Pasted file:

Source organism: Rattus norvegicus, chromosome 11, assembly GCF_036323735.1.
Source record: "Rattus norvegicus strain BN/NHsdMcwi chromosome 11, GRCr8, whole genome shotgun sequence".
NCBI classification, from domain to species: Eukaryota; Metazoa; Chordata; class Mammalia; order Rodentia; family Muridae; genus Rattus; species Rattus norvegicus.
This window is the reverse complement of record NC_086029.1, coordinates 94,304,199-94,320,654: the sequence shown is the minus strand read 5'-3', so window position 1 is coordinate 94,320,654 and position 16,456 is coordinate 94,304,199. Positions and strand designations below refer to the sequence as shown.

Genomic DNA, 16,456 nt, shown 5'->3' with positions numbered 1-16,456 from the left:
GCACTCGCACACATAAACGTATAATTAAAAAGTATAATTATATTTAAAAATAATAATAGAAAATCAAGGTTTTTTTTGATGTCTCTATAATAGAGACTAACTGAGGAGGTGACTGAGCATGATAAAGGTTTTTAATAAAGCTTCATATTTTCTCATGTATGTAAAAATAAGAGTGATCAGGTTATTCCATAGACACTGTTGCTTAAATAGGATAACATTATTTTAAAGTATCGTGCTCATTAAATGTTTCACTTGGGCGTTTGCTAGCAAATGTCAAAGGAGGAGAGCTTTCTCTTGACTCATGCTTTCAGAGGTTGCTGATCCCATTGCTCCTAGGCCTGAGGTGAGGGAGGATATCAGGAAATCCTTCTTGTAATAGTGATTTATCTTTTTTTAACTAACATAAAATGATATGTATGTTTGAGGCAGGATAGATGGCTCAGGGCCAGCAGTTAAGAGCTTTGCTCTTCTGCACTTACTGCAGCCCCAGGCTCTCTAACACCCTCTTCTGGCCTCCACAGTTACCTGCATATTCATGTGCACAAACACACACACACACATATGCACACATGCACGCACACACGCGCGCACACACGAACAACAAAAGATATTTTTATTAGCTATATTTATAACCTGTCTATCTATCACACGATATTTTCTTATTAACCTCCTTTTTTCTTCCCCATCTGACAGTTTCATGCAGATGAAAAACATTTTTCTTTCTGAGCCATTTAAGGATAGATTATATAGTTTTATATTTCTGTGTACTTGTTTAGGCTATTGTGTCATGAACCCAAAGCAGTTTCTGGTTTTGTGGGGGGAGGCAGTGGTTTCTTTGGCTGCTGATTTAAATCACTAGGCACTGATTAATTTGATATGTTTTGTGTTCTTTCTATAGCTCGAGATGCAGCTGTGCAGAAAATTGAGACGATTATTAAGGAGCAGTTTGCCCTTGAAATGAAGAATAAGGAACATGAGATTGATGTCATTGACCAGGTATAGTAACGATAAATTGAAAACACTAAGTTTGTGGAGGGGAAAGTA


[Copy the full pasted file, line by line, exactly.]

Source organism: Rattus norvegicus, chromosome 11, assembly GCF_036323735.1.
Source record: "Rattus norvegicus strain BN/NHsdMcwi chromosome 11, GRCr8, whole genome shotgun sequence".
NCBI classification, from domain to species: Eukaryota; Metazoa; Chordata; class Mammalia; order Rodentia; family Muridae; genus Rattus; species Rattus norvegicus.
This window is the reverse complement of record NC_086029.1, coordinates 94,304,199-94,320,654: the sequence shown is the minus strand read 5'-3', so window position 1 is coordinate 94,320,654 and position 16,456 is coordinate 94,304,199. Positions and strand designations below refer to the sequence as shown.

Genomic DNA, 16,456 nt, shown 5'->3' with positions numbered 1-16,456 from the left:
GCACTCGCACACATAAACGTATAATTAAAAAGTATAATTATATTTAAAAATAATAATAGAAAATCAAGGTTTTTTTTGATGTCTCTATAATAGAGACTAACTGAGGAGGTGACTGAGCATGATAAAGGTTTTTAATAAAGCTTCATATTTTCTCATGTATGTAAAAATAAGAGTGATCAGGTTATTCCATAGACACTGTTGCTTAAATAGGATAACATTATTTTAAAGTATCGTGCTCATTAAATGTTTCACTTGGGCGTTTGCTAGCAAATGTCAAAGGAGGAGAGCTTTCTCTTGACTCATGCTTTCAGAGGTTGCTGATCCCATTGCTCCTAGGCCTGAGGTGAGGGAGGATATCAGGAAATCCTTCTTGTAATAGTGATTTATCTTTTTTTAACTAACATAAAATGATATGTATGTTTGAGGCAGGATAGATGGCTCAGGGCCAGCAGTTAAGAGCTTTGCTCTTCTGCACTTACTGCAGCCCCAGGCTCTCTAACACCCTCTTCTGGCCTCCACAGTTACCTGCATATTCATGTGCACAAACACACACACACACATATGCACACATGCACGCACACACGCGCGCACACACGAACAACAAAAGATATTTTTATTAGCTATATTTATAACCTGTCTATCTATCACACGATATTTTCTTATTAACCTCCTTTTTTCTTCCCCATCTGACAGTTTCATGCAGATGAAAAACATTTTTCTTTCTGAGCCATTTAAGGATAGATTATATAGTTTTATATTTCTGTGTACTTGTTTAGGCTATTGTGTCATGAACCCAAAGCAGTTTCTGGTTTTGTGGGGGGAGGCAGTGGTTTCTTTGGCTGCTGATTTAAATCACTAGGCACTGATTAATTTGATATGTTTTGTGTTCTTTCTATAGCTCGAGATGCAGCTGTGCAGAAAATTGAGACGATTATTAAGGAGCAGTTTGCCCTTGAAATGAAGAATAAGGAACATGAGATTGATGTCATTGACCAGGTATAGTAACGATAAATTGAAAACACTAAGTTTGTGGAGGGGAAAGTA